My problem with traditional desi marriage

Love, InshAllah

Eds. Note: This is a response to yesterday’s guest post, How I met my son’s mother. Have a perspective to share on love and relationships? Read our guidelines, here.

Update 11/26/13: Congratulations to writer Aisha Saeed on this post being chosen by the editors of WordPress for Freshly Pressed, highlighting the best posts on WordPress. In an email to LoveinshAllah.com, WordPress said: “Aisha Saeed’s response to your guest post about arranged marriages was a really powerful and articulate call for fairness and equality. She delivers her points with a great balance of passion and reason, which makes this piece engaging even for those who aren’t intimate with the debate surrounding marriage in south Asian communities. It’s a great post that deserves a wider audience.”

aisha

 

There’s a befuddling conundrum afoot in the desi (South Asian) community. You must first understand a few things:

a) For whatever reason…

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A Beautiful Journey

Image

Happily married in love
A vision remained in their young minds

Life foreseen and well planned
Twist and turns they survived

Overjoyed by young ones
Brought them up with love and warmth

Tiny toys and dresses they played
With little feet they cherished

Surprises and mysteries they perceived
Lots of realisations they retrieved

Young ones grew and new relations made
New path of joy was now laid

Making merry singing with their grand kids
Forgetting the pain they had on their hips

Finally saw their race had ended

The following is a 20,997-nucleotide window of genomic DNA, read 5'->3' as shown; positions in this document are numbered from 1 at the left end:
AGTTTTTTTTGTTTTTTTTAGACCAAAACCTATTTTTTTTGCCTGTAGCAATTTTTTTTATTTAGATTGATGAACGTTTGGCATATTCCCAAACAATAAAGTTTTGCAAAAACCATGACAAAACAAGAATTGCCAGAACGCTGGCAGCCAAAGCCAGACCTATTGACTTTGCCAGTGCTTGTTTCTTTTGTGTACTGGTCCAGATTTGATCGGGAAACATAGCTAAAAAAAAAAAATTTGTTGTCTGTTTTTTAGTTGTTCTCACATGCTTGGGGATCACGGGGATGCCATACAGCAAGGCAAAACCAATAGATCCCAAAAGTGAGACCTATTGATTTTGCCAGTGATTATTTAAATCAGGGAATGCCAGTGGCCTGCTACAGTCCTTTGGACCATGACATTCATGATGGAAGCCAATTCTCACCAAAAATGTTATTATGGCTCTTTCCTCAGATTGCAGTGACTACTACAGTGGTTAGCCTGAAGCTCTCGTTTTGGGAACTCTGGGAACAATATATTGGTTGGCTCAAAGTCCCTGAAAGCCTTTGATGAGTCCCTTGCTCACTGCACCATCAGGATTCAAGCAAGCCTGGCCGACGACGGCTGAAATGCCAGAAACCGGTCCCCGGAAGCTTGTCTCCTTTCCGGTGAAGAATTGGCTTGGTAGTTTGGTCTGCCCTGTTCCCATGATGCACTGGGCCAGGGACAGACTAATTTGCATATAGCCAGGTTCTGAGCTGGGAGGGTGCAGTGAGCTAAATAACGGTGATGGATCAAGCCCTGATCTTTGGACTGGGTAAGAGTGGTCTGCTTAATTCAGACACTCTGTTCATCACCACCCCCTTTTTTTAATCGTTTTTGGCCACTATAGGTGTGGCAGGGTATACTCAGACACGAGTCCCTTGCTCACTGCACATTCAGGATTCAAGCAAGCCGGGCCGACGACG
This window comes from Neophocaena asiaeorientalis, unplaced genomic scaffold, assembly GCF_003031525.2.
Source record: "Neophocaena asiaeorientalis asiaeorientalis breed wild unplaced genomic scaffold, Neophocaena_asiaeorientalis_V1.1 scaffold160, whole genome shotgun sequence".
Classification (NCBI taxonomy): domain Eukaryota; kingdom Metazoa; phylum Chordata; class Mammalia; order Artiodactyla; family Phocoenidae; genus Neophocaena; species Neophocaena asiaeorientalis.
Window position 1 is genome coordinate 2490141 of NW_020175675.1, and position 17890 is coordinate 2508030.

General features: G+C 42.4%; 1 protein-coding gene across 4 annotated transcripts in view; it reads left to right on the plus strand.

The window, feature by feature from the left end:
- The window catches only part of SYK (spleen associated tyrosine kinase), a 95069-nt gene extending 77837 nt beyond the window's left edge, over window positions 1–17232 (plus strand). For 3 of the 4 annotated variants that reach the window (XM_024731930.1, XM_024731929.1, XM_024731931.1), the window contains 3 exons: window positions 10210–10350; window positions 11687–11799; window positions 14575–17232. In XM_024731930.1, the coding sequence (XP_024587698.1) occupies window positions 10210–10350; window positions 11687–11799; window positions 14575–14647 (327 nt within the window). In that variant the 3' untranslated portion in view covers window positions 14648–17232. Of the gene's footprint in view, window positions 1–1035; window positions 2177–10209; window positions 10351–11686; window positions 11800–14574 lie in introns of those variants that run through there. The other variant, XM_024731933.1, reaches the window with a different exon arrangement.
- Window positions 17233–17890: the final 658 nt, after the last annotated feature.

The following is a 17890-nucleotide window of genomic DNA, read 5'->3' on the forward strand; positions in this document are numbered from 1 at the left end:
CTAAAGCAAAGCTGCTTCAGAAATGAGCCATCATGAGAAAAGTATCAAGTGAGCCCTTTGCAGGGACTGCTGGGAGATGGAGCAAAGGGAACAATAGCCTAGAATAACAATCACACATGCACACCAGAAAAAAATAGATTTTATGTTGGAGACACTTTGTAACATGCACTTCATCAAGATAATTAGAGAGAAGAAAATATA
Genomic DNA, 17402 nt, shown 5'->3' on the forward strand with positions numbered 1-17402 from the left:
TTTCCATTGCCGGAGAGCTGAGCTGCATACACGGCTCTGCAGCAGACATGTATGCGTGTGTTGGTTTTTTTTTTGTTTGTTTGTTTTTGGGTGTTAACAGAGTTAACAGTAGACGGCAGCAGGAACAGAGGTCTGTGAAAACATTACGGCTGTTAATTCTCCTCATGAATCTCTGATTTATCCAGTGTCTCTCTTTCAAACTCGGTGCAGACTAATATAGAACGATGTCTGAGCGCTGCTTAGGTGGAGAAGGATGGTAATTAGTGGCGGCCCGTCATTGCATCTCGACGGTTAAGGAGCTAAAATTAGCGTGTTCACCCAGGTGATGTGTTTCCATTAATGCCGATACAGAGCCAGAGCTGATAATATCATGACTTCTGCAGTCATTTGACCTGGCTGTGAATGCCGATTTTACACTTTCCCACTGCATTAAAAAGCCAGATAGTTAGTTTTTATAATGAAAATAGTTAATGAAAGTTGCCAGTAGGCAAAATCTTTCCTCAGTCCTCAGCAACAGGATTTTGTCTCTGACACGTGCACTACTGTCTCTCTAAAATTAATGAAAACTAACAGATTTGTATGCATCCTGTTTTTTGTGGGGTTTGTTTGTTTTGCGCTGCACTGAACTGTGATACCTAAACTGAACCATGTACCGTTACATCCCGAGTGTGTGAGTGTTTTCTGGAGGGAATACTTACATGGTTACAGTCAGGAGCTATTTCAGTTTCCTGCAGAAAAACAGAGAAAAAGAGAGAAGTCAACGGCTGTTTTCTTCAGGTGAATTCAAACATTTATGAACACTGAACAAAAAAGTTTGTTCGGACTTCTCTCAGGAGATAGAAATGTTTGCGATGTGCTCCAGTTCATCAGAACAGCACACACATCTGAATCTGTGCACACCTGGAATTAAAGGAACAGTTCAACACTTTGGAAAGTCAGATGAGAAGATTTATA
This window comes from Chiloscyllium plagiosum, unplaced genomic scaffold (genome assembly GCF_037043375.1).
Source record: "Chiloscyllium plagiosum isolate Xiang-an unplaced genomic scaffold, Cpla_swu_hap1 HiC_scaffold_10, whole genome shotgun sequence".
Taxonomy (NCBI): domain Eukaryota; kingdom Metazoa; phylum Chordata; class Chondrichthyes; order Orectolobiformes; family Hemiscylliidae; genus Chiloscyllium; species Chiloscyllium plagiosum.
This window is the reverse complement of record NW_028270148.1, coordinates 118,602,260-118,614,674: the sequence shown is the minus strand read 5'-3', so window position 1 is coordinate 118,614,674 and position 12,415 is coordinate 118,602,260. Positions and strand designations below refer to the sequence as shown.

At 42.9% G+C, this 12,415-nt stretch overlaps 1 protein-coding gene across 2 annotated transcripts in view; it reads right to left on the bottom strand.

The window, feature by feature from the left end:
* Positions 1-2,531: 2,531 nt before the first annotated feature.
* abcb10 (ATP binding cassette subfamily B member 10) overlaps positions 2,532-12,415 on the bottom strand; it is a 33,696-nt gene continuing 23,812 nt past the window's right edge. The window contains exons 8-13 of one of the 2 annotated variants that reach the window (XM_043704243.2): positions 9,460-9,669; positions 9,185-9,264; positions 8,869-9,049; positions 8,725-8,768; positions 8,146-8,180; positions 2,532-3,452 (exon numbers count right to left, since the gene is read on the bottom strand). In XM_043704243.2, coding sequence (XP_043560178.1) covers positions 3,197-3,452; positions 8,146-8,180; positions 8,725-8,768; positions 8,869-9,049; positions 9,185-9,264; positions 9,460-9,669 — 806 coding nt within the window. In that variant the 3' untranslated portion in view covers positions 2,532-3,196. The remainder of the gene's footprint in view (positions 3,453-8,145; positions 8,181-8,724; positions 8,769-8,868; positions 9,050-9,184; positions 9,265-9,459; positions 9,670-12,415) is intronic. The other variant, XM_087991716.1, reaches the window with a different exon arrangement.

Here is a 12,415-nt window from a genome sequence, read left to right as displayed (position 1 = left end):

For money and power they had secured

Thrilled they were,starting life together
Holding hands,they pray for peaceful end together

Teen entrepreneur Avani Singh: “You can make a difference”

TED Blog

New Delhi’s streets are epic — trucks, cars, cows and, especially, bicycle rickshaws, three-wheeled carriers that can zip through traffic, pedaled by a very, very hard-working driver. Growing up in New Delhi, Avani Singh passed them every day on her way to school. And her route also passed the city’s slums. In this city of 17 million, the New Delhi slums are zones of poverty that stretch for miles. To Avani as a young girl, they seemed just a part of the city, always there, unchanging. But as she grew older, it began to dawn on her: Not everyone had what she had. And she could help.

Meanwhile, she learned in the news about a new kind of bicycle rickshaw. Bright green and super futuristic, it was electric-powered, thanks to a solar panel on the roof. Which made it easier to pedal. Avani, then only 16 years old, had the…

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